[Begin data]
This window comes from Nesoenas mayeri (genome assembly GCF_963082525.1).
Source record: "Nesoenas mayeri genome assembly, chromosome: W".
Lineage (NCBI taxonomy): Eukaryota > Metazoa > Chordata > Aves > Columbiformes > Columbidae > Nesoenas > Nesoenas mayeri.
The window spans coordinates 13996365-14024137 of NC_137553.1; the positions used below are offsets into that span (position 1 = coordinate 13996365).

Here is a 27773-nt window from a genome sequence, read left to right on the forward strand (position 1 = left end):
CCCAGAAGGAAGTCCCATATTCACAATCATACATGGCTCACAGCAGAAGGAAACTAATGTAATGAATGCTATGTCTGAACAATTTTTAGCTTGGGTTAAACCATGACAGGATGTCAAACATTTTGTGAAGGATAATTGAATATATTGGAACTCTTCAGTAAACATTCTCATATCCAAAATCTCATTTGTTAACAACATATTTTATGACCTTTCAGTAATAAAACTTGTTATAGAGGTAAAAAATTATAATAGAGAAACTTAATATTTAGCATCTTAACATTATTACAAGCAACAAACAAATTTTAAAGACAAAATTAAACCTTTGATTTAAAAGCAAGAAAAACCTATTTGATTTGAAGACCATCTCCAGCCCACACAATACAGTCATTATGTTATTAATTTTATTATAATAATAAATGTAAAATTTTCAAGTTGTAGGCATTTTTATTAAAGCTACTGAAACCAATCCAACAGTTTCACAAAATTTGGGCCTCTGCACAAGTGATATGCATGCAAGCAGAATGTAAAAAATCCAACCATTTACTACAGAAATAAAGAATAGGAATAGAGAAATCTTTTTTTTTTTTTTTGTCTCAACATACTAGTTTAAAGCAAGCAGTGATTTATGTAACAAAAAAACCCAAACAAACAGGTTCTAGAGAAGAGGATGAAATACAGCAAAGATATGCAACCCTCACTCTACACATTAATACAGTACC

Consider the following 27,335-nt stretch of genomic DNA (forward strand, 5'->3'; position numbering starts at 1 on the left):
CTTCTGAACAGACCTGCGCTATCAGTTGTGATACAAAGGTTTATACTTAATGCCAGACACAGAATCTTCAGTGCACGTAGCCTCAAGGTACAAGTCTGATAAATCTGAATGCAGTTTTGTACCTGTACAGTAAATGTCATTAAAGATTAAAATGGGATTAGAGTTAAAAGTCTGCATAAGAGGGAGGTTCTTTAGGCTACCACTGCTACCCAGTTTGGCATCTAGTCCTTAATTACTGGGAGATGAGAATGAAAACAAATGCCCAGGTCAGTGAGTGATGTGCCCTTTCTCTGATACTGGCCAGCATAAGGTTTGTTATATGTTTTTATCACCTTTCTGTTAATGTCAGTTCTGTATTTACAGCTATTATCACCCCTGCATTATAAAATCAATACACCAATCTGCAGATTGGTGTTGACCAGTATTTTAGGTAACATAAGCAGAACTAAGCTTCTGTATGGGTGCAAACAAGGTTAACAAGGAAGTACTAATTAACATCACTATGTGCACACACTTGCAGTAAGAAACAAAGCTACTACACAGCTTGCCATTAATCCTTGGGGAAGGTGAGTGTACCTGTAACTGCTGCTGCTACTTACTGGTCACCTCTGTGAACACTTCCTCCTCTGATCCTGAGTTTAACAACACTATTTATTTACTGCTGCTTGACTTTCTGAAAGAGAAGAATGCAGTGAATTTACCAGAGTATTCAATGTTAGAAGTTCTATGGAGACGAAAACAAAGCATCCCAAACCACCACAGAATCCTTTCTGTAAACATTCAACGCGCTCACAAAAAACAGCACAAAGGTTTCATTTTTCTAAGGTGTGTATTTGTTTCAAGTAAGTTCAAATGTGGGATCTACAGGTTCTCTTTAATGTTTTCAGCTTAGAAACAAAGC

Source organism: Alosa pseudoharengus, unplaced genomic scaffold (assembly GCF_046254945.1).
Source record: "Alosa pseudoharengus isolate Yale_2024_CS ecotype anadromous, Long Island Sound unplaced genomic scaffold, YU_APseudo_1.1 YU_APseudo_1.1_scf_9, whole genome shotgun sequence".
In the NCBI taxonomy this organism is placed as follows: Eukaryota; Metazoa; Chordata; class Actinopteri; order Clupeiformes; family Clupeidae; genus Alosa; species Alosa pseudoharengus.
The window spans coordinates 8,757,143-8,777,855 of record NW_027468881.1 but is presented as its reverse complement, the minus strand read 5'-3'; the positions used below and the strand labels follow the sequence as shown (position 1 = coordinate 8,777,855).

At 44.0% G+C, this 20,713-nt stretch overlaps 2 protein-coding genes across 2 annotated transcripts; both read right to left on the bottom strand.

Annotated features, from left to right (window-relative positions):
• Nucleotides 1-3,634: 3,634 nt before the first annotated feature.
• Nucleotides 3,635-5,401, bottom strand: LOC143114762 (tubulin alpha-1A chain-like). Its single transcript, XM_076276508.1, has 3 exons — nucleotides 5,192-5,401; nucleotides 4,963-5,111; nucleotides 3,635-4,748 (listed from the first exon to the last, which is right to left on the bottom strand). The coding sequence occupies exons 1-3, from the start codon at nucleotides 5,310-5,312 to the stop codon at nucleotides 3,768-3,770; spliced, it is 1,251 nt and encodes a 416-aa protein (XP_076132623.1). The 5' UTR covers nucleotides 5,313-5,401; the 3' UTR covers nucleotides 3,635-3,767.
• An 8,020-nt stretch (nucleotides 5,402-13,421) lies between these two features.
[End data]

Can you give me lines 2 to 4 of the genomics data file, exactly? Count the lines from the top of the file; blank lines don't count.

Source record: "Nesoenas mayeri genome assembly, chromosome: W".
Lineage (NCBI taxonomy): Eukaryota > Metazoa > Chordata > Aves > Columbiformes > Columbidae > Nesoenas > Nesoenas mayeri.
The window spans coordinates 13996365-14024137 of NC_137553.1; the positions used below are offsets into that span (position 1 = coordinate 13996365).